Gold Market Reacts to Fed Posted by James Randolph on June 11, 2012
The gold market is again registering losses after the Federal Reserve again disappointed investors with no mention of a Quantitative Easing program in the imminent future. QE, the Federal stimulus program that has brought trillions of dollars into existence, has the added effect of boosting the gold price and is partially responsible for the protracted bull market.
The spot price of gold was hovering in the mid $1,500-range on Friday after continuing a downward streakin the past few weeks. Spot price stood at $1577.30 per troy ounce; down almost 1% from the $1589.15 per troy ounce spot price registered the previous day. In the futures market, the losses were more readily seen as gold futures contracts for August delivery down 2% in intraday trading at $1556.40.
Investors anticipate Quantitative Easing because the short-term stimulus bolsters almost everything on the market. The exception, of course, is the US dollar. Almost every time Fed Chairman Bernanke speaks, there is at least some kind of anticipation that he will mention stimulus or announce an official round of quantitative easing, whether or not it is rational. For the past year, investors have treated Bernanke’s each testimony and each appearance before the press as an opportunity to hear about the next round of quantitative easing.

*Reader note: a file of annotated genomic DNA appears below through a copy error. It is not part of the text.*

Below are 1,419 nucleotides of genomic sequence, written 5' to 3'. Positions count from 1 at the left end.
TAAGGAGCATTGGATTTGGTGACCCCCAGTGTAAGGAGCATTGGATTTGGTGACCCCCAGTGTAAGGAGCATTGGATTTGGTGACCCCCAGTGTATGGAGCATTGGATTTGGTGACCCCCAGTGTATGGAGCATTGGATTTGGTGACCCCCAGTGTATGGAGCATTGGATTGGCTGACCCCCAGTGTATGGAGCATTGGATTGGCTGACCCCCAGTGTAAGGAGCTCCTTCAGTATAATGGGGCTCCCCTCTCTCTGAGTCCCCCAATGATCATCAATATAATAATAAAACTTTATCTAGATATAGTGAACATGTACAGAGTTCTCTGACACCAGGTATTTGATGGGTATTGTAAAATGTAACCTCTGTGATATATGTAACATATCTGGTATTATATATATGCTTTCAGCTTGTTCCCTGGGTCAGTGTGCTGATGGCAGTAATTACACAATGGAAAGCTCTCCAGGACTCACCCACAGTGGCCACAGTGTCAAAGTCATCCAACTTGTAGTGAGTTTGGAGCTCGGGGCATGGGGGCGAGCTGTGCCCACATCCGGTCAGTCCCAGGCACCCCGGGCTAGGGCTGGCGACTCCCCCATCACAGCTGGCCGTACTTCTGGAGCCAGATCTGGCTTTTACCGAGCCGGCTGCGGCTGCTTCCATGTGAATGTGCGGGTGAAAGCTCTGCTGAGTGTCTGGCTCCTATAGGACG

A main trend that has developed in the past twelve to twenty-four months is a negative reaction in the gold market when there is no mention of stimulus. There is no fundamental or technical reason for this reaction; it is purely in response to the policy of the Federal Reserve.
Monetary policy always has been and continues to be a main driver in the price of gold. Now, however, with the presence of a persistent and pervasive easing in the system, monetary policy set forth by the central bank in the US is bound to have a direct impact in the gold market. The decrease in price is notable as a continuation of the consolidation occurring in gold and the market response to the Fed’s denial of stimulus.
The two factors will contribute to a decreased in price for the coming days with the possibility of a leveling off around mid-week. However, of course, should factors from other aspects of the gold market gain more noteworthy influence, the price of gold could swing on a temporary basis.